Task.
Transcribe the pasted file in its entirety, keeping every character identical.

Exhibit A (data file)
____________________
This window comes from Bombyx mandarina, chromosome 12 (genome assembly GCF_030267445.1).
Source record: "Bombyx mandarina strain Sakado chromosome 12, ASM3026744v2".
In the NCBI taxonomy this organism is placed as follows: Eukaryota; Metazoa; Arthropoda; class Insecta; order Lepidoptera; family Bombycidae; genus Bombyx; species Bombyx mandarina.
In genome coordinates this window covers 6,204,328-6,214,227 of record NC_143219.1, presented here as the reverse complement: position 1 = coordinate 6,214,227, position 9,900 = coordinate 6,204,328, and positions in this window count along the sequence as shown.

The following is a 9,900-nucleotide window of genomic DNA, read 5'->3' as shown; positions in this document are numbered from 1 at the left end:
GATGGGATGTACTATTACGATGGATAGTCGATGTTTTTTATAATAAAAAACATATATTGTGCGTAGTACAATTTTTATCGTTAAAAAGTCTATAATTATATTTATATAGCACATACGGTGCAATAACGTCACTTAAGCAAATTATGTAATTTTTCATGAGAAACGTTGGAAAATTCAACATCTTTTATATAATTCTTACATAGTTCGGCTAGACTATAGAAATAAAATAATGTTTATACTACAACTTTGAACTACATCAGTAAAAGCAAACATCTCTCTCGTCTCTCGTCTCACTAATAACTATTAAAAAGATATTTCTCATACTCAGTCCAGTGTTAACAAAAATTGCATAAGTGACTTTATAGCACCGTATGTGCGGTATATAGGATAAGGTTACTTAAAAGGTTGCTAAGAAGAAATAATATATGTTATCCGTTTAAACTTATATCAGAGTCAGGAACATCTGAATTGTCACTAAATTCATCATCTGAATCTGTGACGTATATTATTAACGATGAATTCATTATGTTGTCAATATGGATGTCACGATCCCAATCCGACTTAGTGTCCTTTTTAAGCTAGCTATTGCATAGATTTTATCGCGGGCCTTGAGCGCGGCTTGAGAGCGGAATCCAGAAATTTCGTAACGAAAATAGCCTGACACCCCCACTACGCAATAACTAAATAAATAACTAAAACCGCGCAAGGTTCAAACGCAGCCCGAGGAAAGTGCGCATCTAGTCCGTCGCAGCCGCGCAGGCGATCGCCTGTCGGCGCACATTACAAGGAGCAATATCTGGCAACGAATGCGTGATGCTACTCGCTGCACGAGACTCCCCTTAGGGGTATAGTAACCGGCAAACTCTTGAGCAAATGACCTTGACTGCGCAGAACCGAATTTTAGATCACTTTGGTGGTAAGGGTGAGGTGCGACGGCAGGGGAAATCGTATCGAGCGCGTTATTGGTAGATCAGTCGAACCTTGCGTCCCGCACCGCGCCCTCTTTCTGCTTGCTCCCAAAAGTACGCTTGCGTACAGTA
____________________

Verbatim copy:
This window comes from Bombyx mandarina, chromosome 12 (genome assembly GCF_030267445.1).
Source record: "Bombyx mandarina strain Sakado chromosome 12, ASM3026744v2".
In the NCBI taxonomy this organism is placed as follows: Eukaryota; Metazoa; Arthropoda; class Insecta; order Lepidoptera; family Bombycidae; genus Bombyx; species Bombyx mandarina.
In genome coordinates this window covers 6,204,328-6,214,227 of record NC_143219.1, presented here as the reverse complement: position 1 = coordinate 6,214,227, position 9,900 = coordinate 6,204,328, and positions in this window count along the sequence as shown.

The following is a 9,900-nucleotide window of genomic DNA, read 5'->3' as shown; positions in this document are numbered from 1 at the left end:
GATGGGATGTACTATTACGATGGATAGTCGATGTTTTTTATAATAAAAAACATATATTGTGCGTAGTACAATTTTTATCGTTAAAAAGTCTATAATTATATTTATATAGCACATACGGTGCAATAACGTCACTTAAGCAAATTATGTAATTTTTCATGAGAAACGTTGGAAAATTCAACATCTTTTATATAATTCTTACATAGTTCGGCTAGACTATAGAAATAAAATAATGTTTATACTACAACTTTGAACTACATCAGTAAAAGCAAACATCTCTCTCGTCTCTCGTCTCACTAATAACTATTAAAAAGATATTTCTCATACTCAGTCCAGTGTTAACAAAAATTGCATAAGTGACTTTATAGCACCGTATGTGCGGTATATAGGATAAGGTTACTTAAAAGGTTGCTAAGAAGAAATAATATATGTTATCCGTTTAAACTTATATCAGAGTCAGGAACATCTGAATTGTCACTAAATTCATCATCTGAATCTGTGACGTATATTATTAACGATGAATTCATTATGTTGTCAATATGGATGTCACGATCCCAATCCGACTTAGTGTCCTTTTTAAGCTAGCTATTGCATAGATTTTATCGCGGGCCTTGAGCGCGGCTTGAGAGCGGAATCCAGAAATTTCGTAACGAAAATAGCCTGACACCCCCACTACGCAATAACTAAATAAATAACTAAAACCGCGCAAGGTTCAAACGCAGCCCGAGGAAAGTGCGCATCTAGTCCGTCGCAGCCGCGCAGGCGATCGCCTGTCGGCGCACATTACAAGGAGCAATATCTGGCAACGAATGCGTGATGCTACTCGCTGCACGAGACTCCCCTTAGGGGTATAGTAACCGGCAAACTCTTGAGCAAATGACCTTGACTGCGCAGAACCGAATTTTAGATCACTTTGGTGGTAAGGGTGAGGTGCGACGGCAGGGGAAATCGTATCGAGCGCGTTATTGGTAGATCAGTCGAACCTTGCGTCCCGCACCGCGCCCTCTTTCTGCTTGCTCCCAAAAGTACGCTTGCGTACAGTA